Political parties have pounced on the army chief for commenting that AIDUF has grown faster than the BJP while speaking at the seminar on Northeast organised by DRDO. However, the implicit meaning and the content of his speech before making the so-called ‘controversial statement’ deserves the attention of all Indians and the government.
Bipin Rawat says the following in the video above :
- I think that the government is looking at the northeast in correct perspective and if that happens time will not be far when we will be able to amalgamate the region, ensure development and with development, we will be able to control the people of the region who are residing in this area.
We get a feeling that the Muslim population in this area has still not ridden itself of the Islamism that had caused partition in 1947. One gets the impression that the Army chief is talking about the lack of accommodative religious stance among those who have immigrated to India from Bangladesh.
The controversial part of the speech is not available in the video above. It has been transcribed from this link.
- I don’t think that you can change the population dynamics of this area. If it was five districts, 8 to 9 the inversion has taken place whichever be the government, there is a party called AIDUF. If you look at it, they have grown at a faster time frame than with the BJP grew over the years. When we talk of Jan Sangh with two members of parliament and where they have reached, the AIDUF at a faster pace in the state of Assam. Finally, what will be the state of Assam, we have to take a call.
The Chief seems to be hinting at the rapid demographic change occurring in the area because of illegal immigration from the Bangladesh border. That is the reason why the AIDUF has grown by leaps and bounds since it was founded in 2005. It has three seats in Lok Sabha and 13 out of 128 seats in Assam legislative assembly.
The army chief is hinting at the situation where Assam could be a fully Muslim dominated state like Kashmir when he says ‘Finally, what will be the state of Assam, we have to take a call.’ The ‘call’ here is to ensure zero percent of illegal immigration from Bangladesh to avoid that situation.
- We have got to appreciate living with all people who are living in our region irrespective of their caste, creed, religion or sex. I think if you understand that, we can live together happily, but the best part is amalgamate the kind of people that are living in the region and then start identifying people who are trying to create trouble. We will have more trouble in segregating people, identifying people, yes some people have to be identified who are creating trouble for us, who are illegal immigrants, but as was brought out, Muslim population started coming into Assam as early as 1218 to 1236. That was the first time that Muslims entered Assam. So we have to understand that they are not late arrivers, they were the early arrivers who came concurrently with the Ahoms. Both these people have claims to the state of Assam and therefore the North East region.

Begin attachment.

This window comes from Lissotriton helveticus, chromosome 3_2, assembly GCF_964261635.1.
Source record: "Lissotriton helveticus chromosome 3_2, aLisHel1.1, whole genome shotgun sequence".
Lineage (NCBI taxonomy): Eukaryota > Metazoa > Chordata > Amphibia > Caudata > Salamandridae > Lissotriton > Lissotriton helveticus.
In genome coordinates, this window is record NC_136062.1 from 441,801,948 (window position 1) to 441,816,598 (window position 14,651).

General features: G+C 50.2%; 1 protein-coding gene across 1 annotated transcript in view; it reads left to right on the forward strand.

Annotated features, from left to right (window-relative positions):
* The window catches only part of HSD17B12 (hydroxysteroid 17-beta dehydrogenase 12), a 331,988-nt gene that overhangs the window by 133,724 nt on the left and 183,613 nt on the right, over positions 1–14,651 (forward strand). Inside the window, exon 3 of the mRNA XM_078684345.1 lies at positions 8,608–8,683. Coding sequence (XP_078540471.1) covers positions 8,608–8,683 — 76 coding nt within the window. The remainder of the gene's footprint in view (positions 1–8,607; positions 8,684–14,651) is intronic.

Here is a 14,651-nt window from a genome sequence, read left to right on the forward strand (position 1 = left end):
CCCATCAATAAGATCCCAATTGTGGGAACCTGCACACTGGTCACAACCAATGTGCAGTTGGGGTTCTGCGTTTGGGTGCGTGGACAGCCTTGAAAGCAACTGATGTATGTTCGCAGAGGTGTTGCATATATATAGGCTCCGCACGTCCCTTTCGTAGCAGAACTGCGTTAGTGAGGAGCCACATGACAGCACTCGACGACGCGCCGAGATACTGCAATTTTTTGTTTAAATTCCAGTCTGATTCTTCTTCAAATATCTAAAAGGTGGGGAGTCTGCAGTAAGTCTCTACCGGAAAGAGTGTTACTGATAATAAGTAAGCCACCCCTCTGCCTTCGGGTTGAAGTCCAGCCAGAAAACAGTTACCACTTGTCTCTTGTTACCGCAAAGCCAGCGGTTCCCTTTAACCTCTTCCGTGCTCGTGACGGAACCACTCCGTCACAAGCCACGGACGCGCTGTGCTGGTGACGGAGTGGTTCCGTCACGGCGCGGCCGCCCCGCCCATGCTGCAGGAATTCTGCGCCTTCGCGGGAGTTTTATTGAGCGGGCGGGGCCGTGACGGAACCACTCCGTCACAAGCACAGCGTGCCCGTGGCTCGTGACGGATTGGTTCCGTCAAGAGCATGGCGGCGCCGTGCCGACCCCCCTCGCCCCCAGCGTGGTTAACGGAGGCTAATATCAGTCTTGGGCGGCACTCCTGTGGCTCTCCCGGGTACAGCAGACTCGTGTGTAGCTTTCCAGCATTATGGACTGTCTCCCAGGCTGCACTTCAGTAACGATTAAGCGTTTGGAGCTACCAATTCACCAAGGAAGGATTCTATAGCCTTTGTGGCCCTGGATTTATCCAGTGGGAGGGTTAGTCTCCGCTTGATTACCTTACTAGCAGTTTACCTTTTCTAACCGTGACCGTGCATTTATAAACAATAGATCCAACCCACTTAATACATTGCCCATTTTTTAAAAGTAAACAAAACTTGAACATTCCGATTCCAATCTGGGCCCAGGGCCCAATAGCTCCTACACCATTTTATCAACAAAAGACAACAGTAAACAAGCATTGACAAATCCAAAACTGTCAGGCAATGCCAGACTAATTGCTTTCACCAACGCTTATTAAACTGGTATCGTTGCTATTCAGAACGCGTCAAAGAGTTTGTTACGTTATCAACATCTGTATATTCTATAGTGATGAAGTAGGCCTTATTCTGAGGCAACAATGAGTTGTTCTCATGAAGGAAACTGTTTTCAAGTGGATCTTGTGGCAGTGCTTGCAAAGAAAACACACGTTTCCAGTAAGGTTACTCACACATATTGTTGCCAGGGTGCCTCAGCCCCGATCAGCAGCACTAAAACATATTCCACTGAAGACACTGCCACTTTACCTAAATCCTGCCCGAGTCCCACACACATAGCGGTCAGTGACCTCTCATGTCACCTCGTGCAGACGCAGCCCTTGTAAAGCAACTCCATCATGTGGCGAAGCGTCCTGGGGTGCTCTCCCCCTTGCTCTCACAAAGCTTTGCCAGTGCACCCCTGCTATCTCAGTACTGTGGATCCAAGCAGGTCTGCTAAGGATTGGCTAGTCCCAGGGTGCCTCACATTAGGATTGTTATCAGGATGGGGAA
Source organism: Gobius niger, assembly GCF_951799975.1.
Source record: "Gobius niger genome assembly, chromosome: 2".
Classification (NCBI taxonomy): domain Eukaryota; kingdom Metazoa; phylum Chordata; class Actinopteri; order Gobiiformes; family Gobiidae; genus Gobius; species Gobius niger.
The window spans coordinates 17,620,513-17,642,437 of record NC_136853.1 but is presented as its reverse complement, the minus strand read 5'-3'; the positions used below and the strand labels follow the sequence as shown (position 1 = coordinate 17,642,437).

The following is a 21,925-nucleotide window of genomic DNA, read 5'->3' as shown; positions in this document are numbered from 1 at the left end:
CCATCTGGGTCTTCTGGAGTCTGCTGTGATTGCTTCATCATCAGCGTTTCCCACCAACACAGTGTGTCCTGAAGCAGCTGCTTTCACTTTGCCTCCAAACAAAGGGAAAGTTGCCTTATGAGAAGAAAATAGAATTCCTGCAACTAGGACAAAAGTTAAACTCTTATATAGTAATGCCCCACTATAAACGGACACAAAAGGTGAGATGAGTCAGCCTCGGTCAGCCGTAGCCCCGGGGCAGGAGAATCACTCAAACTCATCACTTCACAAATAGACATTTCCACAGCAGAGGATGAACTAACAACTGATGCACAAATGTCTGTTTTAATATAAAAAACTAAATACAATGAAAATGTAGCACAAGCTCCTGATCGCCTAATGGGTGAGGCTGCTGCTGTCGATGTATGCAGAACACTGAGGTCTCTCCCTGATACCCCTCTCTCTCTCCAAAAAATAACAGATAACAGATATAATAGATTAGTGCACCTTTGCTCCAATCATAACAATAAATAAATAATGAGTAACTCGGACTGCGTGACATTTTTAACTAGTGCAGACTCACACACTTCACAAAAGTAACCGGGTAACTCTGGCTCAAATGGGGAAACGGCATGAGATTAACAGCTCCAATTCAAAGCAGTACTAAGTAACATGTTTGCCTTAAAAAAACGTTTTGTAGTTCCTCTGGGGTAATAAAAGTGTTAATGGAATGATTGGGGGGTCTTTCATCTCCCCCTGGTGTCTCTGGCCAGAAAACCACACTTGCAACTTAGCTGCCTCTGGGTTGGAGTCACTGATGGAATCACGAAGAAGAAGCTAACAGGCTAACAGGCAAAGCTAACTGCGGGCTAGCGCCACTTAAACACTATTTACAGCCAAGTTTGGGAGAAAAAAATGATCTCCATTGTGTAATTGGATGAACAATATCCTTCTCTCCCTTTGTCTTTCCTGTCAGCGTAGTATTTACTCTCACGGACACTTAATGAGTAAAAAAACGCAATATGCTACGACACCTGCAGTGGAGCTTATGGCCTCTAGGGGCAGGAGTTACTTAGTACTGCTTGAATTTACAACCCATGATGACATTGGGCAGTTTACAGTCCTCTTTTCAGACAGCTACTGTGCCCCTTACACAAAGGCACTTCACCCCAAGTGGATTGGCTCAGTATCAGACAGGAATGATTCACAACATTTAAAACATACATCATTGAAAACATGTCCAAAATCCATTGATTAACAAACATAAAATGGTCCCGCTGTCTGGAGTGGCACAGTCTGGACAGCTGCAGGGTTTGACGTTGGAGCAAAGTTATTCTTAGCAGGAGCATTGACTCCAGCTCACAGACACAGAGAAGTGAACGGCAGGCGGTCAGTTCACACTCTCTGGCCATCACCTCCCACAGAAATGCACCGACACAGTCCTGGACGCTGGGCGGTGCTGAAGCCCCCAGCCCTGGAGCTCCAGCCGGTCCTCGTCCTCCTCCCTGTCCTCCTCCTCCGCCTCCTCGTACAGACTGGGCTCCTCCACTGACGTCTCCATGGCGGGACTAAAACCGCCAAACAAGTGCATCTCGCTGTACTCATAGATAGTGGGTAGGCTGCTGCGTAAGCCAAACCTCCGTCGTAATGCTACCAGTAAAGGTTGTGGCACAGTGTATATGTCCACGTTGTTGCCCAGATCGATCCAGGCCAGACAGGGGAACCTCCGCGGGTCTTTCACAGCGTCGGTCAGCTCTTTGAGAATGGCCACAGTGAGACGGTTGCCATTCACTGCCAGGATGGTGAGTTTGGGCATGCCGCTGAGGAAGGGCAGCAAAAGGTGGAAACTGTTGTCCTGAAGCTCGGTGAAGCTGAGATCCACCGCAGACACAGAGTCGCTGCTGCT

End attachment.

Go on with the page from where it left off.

In this part of the speech, he warns against the import of violent Islam from across the border. The challenge of this extremists Islamists entering India is captured well in a documentary called ‘The Bangla Crescent.’ While conceding that both Assamese and Muslims have a right to live in Assam he hints that these extremists must drop their destructive ideology.
- Bangladesh has a better HDI than us today. Migration from Bangladesh is happening because of two reasons. One is lebensraum (living space in German). They are running short of space. A large part of their areas gets flooded with water during monsoons. So they have got a very constricted area to stay, so I think people will continue coming into our place.
- And the other issue is a planned immigration that is taking place because of our western neighbours. They will always try and ensure that this area is taken over to playing the proxy dimension of warfare. You have to counteract a stronger nation with conventional operations, so you play a proxy game. And this proxy game is played well by our western neighbour, supported also by our Northern neighbour. So to that extent, to keep this area disturbed we will continue to see some sort of migration happening. But I think the solution lies in identifying the problem and holistically looking at it, looking at it in perspective but development is the main issue. Identifying the people of this area with the population of the mainland becomes important.
Rawat provides both the logical and strategic reasons for the illegal immigration from Bangladesh. It is one of the most densely populated countries in the world with 1,252 people living per square kilometre. In addition to this, the role of Pakistan and China in changing the demographics should also be noted as a strategic threat for India and Assam.
If the demographics of Bangladesh worsens, we could have another version of Kashmir where extremists rule and kick out the Hindu population in the region. As of now, we don’t even have a proper census data for the state. Once the NPR (National Population Register) for the state is out, we will be able to ascertain the facts to some extent. The 4096 km border with Bangladesh must be sealed on a war footing and monitored closely. One might be partially relieved that this is happening at a faster pace under the current government. The chief minister Sarbananda Sonowal has promised to seal the border by 2018.
One can say that the Army chief’s comments are a comprehensive warning to the politicians and people of Assam. At the same time, one can also feel partially relieved that the problem in this region has been acknowledged and the government is working towards a solution.